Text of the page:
So basically, I must have damaged the jack socket of my Redmi Note 3 (OS: Android 6.0.1 MMB29M) - now with any kind of headset (I've tried many!) I can only hear some audio channels, while the rest is almost completely cut out (plays at extremely low volume - it can be barely heard). For example, I can typically only hear instrumentals, and not voice, while listening to music - irrespective of the audio player I'm using.
Plus, my phone does not really detect headphones when I plug them in, so I had to resort to the LesserAudioSwitch app that, if I understood it correctly, forces the phone to use the "headphones" audio out even if it detects no plugged device.
To try and understand what the problem is, I downloaded the app Stereo Test for speakers & headphones and run a test. What I get is that I can hear perfectly clear sound when I test the
L channel, and the same when I test the
R channel, BUT I only hear extremely low and distant sound when I test them
This makes me think (but I could well be wrong) that these three choices correspond physically to three separately wired channels in the jack, and that one of them is not working properly. I would like to know if this is true, and if there would be any way to redirect audio from one channel to another in order to be able to properly listen to music - even at the price of sacrificing stereo sound.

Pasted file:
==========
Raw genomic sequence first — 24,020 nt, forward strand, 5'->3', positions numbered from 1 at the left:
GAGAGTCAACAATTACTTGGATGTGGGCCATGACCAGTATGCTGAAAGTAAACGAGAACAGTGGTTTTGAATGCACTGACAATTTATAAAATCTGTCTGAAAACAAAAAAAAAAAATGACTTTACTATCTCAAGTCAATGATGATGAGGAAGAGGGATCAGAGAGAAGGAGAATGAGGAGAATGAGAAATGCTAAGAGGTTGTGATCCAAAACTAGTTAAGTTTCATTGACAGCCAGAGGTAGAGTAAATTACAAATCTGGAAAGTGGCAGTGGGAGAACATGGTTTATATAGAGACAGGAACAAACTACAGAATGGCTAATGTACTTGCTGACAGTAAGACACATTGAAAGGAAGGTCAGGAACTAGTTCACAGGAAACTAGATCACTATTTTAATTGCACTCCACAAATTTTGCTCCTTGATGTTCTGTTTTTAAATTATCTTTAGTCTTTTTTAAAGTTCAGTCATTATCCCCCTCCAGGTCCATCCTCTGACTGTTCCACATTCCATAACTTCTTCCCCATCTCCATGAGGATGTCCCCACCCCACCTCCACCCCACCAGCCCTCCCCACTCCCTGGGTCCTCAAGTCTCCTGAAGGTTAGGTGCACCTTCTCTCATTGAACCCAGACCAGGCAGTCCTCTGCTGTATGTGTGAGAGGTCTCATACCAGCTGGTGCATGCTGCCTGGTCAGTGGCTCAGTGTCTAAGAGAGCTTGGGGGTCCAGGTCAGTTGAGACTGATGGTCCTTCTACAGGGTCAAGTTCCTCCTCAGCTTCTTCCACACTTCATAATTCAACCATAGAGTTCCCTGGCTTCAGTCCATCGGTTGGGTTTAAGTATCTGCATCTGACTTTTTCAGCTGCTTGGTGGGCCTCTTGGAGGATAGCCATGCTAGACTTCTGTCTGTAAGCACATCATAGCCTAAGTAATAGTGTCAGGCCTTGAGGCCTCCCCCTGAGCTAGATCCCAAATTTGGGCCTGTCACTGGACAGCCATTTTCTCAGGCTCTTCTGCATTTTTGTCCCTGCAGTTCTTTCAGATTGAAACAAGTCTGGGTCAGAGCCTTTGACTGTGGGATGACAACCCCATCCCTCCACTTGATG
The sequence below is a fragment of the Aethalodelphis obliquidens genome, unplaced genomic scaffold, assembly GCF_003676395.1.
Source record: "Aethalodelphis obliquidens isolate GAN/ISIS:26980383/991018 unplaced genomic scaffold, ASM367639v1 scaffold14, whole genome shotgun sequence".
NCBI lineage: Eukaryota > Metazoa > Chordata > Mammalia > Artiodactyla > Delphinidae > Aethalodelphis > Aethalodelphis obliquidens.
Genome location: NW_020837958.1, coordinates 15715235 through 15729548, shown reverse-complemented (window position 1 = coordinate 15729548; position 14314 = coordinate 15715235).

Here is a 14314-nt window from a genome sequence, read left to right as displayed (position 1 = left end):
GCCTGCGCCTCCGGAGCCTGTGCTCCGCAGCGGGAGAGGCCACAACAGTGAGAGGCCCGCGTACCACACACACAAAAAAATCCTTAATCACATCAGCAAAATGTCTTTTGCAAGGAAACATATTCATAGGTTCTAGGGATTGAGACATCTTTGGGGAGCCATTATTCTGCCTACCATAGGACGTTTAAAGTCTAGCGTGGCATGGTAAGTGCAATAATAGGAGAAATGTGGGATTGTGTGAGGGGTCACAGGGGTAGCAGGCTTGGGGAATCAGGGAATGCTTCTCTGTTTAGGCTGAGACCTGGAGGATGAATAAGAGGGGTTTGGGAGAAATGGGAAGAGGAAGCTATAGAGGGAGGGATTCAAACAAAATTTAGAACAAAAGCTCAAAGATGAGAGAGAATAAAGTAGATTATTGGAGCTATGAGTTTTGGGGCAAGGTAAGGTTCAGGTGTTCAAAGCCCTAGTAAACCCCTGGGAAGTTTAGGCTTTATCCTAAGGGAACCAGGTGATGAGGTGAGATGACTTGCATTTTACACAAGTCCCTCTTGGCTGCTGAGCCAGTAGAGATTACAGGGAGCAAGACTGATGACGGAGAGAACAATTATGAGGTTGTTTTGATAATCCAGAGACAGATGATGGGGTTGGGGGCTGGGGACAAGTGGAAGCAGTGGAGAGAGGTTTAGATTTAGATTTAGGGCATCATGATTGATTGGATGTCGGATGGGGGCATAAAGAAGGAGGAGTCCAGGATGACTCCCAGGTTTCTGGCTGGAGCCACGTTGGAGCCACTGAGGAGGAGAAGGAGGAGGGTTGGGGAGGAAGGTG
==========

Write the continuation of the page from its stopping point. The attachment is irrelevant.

1 - Actually my Bose PC speakers are recognized correctly by my phone and with them none of the described issues takes place; they just work perfectly. I cannot understand why (???).
2 - I DON'T have any option for balancing or switching between mono/stereo mode on my phone, not in the accessibility settings nor anywhere else (if there's something, it is incredibly well hidden...).
Thanks in advance for any help!
EDIT: A possible practical solution, at least for music, that in my case worked is to leave the phone as it is and pre-process (via Audacity, for instance) all music to be put in it splitting stereo tracks in two mono tracks and balancing them such that one is "full L" and the other "full R". This way I can hear sound from both speakers without issues apart from the fact of having sacrificed stereo sound. It's not a cost-efficient solution, I would say, but it does the job.